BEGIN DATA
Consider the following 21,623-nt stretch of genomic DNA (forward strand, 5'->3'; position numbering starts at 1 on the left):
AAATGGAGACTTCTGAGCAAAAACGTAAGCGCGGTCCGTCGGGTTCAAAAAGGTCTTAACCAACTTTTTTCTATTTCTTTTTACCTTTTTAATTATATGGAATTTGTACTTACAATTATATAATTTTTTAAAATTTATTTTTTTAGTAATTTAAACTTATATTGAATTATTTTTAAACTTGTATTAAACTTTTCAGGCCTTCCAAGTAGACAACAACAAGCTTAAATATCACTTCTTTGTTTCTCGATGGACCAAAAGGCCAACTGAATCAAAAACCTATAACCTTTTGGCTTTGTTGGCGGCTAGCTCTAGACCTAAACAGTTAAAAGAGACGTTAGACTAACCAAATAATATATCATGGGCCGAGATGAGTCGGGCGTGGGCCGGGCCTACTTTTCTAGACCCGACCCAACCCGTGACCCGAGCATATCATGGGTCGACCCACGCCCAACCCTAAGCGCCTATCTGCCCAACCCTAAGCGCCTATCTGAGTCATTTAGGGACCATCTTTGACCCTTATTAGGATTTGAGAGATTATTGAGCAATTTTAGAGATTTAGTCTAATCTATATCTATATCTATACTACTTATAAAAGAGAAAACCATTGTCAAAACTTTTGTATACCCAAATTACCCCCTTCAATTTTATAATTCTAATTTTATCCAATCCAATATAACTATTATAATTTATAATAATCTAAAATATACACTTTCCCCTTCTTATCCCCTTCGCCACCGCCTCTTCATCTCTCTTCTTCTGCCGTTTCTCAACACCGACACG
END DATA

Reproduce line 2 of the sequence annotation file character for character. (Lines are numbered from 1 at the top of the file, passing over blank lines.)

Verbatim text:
AAATGGAGACTTCTGAGCAAAAACGTAAGCGCGGTCCGTCGGGTTCAAAAAGGTCTTAACCAACTTTTTTCTATTTCTTTTTACCTTTTTAATTATATGGAATTTGTACTTACAATTATATAATTTTTTAAAATTTATTTTTTTAGTAATTTAAACTTATATTGAATTATTTTTAAACTTGTATTAAACTTTTCAGGCCTTCCAAGTAGACAACAACAAGCTTAAATATCACTTCTTTGTTTCTCGATGGACCAAAAGGCCAACTGAATCAAAAACCTATAACCTTTTGGCTTTGTTGGCGGCTAGCTCTAGACCTAAACAGTTAAAAGAGACGTTAGACTAACCAAATAATATATCATGGGCCGAGATGAGTCGGGCGTGGGCCGGGCCTACTTTTCTAGACCCGACCCAACCCGTGACCCGAGCATATCATGGGTCGACCCACGCCCAACCCTAAGCGCCTATCTGCCCAACCCTAAGCGCCTATCTGAGTCATTTAGGGACCATCTTTGACCCTTATTAGGATTTGAGAGATTATTGAGCAATTTTAGAGATTTAGTCTAATCTATATCTATATCTATACTACTTATAAAAGAGAAAACCATTGTCAAAACTTTTGTATACCCAAATTACCCCCTTCAATTTTATAATTCTAATTTTATCCAATCCAATATAACTATTATAATTTATAATAATCTAAAATATACACTTTCCCCTTCTTATCCCCTTCGCCACCGCCTCTTCATCTCTCTTCTTCTGCCGTTTCTCAACACCGACACG